Mood is the final “M” (after Modeling and Mastery) to building the strong belief that a team can reach their goal. Many leaders don’t reach their goals because they let obstacles bring the team down. The top leaders I have studied choose to stay positive when things seem negative. Listed below are three more techniques to help you maintain a positive mood at work. Adapt them to suit you and your team.
1. Walk tall, feel better
How you move affects how you feel. Your motion influences your e-motion. Don’t believe me? Try the following exercise:
Sit down and start thinking about something that is bothering you. It might be a difficult employee, a problem at home, a health-related issue... As you think about this problem, create the clear sounds, pictures, and feelings that accompany this problem. Let your whole body feel the burden and pain of this situation. Please put this book down for minute and use your imagination to feel this exercise emotionally.
Now, how would you describe the position of your shoulders, head, and eyes? If you’re like most people, your shoulders are slumped, your head is tilted forward, and your eyes are looking down.
Next step: Please stand up. (Come on, humor me for a second and stand up.) Now, shake your legs and arms. Look up, walk across the room with your head up, shoulders back, and smile. Pretend there's a cape blowing in the wind behind you and that you’re listening to the theme song from Rocky, Superman, or Wonderwoman. How does that feel? Are you as down as you were before?
Act as if it were impossible to fail.
Long before Dorthea Brande etched these words in her 1936 classic, Wake Up and Live, two giants of science observed that how we move affects how we feel. (1) In 1872 Charles Darwin wrote, “The free expression of an emotion intensifies it.” (2) In 1890 William James, the father of modern psychology, presented the flip side when he penned these words, “Refuse to express a passion and it dies.” (3) Recent research confirms that your motion affects your emotion.
Professor Carroll Izard, from the Department of Psychology at the University of Delaware, reviewed the large body of research on what is called “emotion activation.” (4) Her three key conclusions are:
1. More than 30 studies confirm that facial muscles play a role in mood alteration.
2. Facial muscle contractions change cerebral blood flow and neuro-chemical activity.
3. Specific body postures elicit specific emotions.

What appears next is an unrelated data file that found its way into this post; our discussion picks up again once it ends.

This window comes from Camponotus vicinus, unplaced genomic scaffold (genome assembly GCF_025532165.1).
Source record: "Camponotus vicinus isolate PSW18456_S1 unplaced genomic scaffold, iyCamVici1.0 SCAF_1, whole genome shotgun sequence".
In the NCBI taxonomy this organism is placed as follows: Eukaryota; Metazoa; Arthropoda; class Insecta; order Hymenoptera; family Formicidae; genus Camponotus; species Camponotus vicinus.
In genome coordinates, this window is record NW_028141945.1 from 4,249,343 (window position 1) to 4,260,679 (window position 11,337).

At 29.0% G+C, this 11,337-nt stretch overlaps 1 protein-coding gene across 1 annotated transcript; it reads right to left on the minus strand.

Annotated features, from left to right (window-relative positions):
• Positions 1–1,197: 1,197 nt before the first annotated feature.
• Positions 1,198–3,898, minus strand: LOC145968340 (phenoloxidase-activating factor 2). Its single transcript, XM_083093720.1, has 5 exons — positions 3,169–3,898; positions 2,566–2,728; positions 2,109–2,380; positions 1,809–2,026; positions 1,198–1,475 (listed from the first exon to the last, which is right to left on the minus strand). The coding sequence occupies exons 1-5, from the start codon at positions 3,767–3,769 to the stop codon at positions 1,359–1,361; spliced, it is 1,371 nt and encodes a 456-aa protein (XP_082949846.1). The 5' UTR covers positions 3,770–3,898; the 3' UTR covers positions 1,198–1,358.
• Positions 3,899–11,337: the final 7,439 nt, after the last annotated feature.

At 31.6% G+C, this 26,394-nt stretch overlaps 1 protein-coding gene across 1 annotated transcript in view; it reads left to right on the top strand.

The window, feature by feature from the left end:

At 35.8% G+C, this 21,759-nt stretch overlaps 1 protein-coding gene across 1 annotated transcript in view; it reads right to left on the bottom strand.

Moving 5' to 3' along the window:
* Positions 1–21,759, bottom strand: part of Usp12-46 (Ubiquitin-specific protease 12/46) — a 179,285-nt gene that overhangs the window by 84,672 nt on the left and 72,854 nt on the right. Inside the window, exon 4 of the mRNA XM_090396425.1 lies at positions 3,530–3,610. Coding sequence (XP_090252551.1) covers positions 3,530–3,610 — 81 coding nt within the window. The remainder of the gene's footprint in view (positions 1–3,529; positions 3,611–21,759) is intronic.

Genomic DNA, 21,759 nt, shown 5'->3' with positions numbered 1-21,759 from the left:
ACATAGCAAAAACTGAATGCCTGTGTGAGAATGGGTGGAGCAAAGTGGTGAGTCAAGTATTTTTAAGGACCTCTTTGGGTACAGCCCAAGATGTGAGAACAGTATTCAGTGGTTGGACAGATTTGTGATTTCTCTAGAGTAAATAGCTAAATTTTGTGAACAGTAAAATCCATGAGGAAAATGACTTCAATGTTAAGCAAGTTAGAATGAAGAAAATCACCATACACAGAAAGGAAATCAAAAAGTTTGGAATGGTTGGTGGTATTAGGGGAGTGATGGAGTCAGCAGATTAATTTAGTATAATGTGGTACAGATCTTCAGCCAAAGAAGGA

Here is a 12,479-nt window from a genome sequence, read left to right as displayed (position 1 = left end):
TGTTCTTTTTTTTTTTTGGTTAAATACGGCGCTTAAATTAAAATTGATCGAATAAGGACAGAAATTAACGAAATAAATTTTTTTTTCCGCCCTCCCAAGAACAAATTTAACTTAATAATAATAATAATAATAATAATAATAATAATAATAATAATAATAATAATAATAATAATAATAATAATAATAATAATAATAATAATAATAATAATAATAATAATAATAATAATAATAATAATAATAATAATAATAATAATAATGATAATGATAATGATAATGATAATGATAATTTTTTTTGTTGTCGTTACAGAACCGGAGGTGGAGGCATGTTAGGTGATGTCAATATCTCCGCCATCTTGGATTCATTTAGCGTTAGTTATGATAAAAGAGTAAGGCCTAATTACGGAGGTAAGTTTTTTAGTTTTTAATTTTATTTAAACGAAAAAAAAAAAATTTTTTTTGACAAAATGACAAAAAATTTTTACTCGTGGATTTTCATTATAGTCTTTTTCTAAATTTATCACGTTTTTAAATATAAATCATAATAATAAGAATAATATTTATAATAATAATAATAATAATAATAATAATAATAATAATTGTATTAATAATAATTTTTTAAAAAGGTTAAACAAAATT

If you want to feel better throughout the day, move better. Put a smile on your face, head up, shoulders back, and march confidently. Stride as if you are unstoppable. Positive posture produces positive performance. Don’t take my word for it. Try it and see if you feel better when you move better. The proof is in your action, not my words.
2. Ask positive questions
Leaders who find themselves in a negative mood usually ask themselves and others negative questions, such as: Why does this always happen to us? Who screwed up this time? When are they ever going to get it right? These questions are legitimate and negative because they lead to negative thoughts.
As I told a Wells Fargo executive, there is no failure, only feedback. Think of a setback as feedback waiting for meaning. Remember, it's only failure if you don’t learn anything. To learn lessons from difficult situations or setbacks, ask positive questions like these:
- What was supposed to happen?
- What did happen?
- What went well?
- What could I do differently next time?
- How can I grow from this?
- What are some possible next steps?
3. Reward yourself and the team
Positive reinforcement is a great way to keep yourself and your team in a positive mood as you execute your plan to achieve your goal. Invite your team to create fun methods to apply the power of rewards to each other. You may also want to pat your team members on the back using these steps:
1. Have each team member give you a list of little things they enjoy as rewards (i.e., favorite ice cream, soda, candy, local restaurant...)
2. Pick one of these items as a reward whenever that team member makes significant progress towards the goal.
3. Give the reward to the team member at a team meeting.
For example, a few of my favorite things include: reading inspiring books, biking in the mountains, taking an afternoon nap, walking our dogs, eating yogurt, seeing great movies... So, when a client called a few days ago confirming a large contract, I celebrated by biking in the mountains and taking a mid-afternoon nap. Very simple and rewarding.
When you provide rewards, you need to be careful not to over-focus on the reward and under-focus on the work. So, apply the five I’s of effective positive reinforcement to maintain a good balance:
- Immediate: Give the reward as closely to the behavior as possible
- Intermittent: Reward randomly, not every time
- Important: Make sure the reward has motivational impact
- Interesting: Brainstorm fun, little ways to reward others
- Involvement: Include team members in the process
How surprised will you be when you and your team strengthen your belief in achieving your goal because stayed in a more positive mood using these tools? Let me know what works for you!
1. Brande D: Wake Up and Live. Cornerstone Library: New York, 1936.
2. Darwin C: The Expression of Emotion in Man and Animals. University of Chicago Press: Chicago, 1965. (Original manuscript published in 1872.
3. James W: Principles of Psychology (Vol. 2). Dover: New York, 1950. (Original manuscript published in 1890.
4. Izard C: Four Systems for Emotion Activation: Cognitive and Non-cognitive Process. Psychological Review 100: 68-90, 1993